On that note it's high time for some subtle changes around here, a little freshening up by increasing the references available. I'd like to add some regional categories, both domestic and international, to the blogroll. I'd also like to add a "single issue or expert" category. It's a lapse on us not to have scotus blog, or Intel Dump, or Head Heeb, or the Counterterrorism blog available for readers and us. Any thoughts on header titles and sites you use that you'd like to add are requested. email is better.

Kevin

It seems to me that Bush's fixation with Syria has more to do with distracting attention from the size of the indigenous Iraqi insurgency than anything else. He appears to be gambling that if he can keep attention focused on Syria and Iran long enough that the Iraqi military can be propped up sufficiently to get the upper-hand on the insurgency and then it'll all be water under the proverbial bridge. Which is really more about domestic politics than it is about the Middle East.

Obviously that marks me as a skeptic on the NeoCon's domino theory for democracy in the Middle East. I don't think the NeoCons still consider it to be a realistic theory. But... the current situation needs to be spun, so they spin it.

As for Assad, he's clearly trying to kiss up to Bush with the Allbaugh connection. Which is disturbing in the sense that it confirms the new American imperialism/hegemony. I don't see any evidence that Bush et al have learned the historical lessons from the Imperialism of the 19th and 20th centuries. Which is the chief source of my discomfort with the current attempted hegemony.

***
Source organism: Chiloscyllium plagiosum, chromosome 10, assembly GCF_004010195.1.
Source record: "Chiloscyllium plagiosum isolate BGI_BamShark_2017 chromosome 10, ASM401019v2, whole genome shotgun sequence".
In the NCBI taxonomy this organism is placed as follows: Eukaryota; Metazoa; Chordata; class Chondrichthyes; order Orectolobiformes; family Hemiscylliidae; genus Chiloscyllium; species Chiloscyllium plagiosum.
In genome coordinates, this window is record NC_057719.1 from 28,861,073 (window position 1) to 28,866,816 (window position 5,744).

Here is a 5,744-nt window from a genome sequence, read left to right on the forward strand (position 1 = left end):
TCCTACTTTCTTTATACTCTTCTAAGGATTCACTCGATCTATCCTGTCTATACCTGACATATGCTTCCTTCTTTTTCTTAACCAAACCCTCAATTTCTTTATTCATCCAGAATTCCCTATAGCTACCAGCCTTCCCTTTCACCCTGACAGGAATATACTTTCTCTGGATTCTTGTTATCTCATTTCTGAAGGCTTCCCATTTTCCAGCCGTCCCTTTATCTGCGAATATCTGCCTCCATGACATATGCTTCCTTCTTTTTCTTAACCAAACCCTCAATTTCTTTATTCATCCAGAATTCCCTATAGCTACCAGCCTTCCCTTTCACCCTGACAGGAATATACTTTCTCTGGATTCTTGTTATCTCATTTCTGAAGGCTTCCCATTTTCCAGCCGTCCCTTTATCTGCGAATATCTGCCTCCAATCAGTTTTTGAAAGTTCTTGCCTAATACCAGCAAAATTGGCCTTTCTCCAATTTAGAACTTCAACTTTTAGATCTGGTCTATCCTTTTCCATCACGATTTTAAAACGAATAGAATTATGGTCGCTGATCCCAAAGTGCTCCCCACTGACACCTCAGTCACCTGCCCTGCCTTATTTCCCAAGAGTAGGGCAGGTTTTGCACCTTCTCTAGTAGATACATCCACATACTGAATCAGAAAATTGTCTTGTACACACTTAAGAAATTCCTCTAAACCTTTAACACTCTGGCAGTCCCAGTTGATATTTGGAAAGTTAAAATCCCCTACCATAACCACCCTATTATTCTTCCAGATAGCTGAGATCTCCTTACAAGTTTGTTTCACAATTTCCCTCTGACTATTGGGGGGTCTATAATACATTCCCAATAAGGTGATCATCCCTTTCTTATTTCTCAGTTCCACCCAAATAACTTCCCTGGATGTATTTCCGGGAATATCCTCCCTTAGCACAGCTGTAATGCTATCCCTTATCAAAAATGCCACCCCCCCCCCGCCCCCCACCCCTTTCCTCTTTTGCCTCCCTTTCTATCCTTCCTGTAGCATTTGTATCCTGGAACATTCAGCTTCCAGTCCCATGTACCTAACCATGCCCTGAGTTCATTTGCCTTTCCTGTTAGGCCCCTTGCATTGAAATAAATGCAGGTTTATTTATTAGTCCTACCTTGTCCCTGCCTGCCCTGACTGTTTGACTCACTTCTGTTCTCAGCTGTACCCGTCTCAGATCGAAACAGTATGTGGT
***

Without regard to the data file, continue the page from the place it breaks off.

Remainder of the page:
One interesting thing to throw in here is that I was watching a PBS documentary last week. One of the two segments was on Lebanon and the Cedar Revolution. Walid Jumblatt, the Druze powerbroker and onetime Druze militia leader, categorically stated that Hezbollah is not a terrorist organization. He then repeated it word for word to emphasize his point. That is NOT a good development if you subscribe to the Bush view on the Middle East. The Druze have never been friends with Hezbollah. And while Jumblatt has long been very, very critical of Syrian control over Lebanon in the past... In the interview he went to great lengths to downplay anything even remotely negative about Syria.

Do some digging on the Lebanese Druze and how they fit into the strategic jigsaw puzzle in their corner of the Middle East and you'll quickly realize that Jumblatt's new positions pose a strategic problem for the American and Israeli hawks.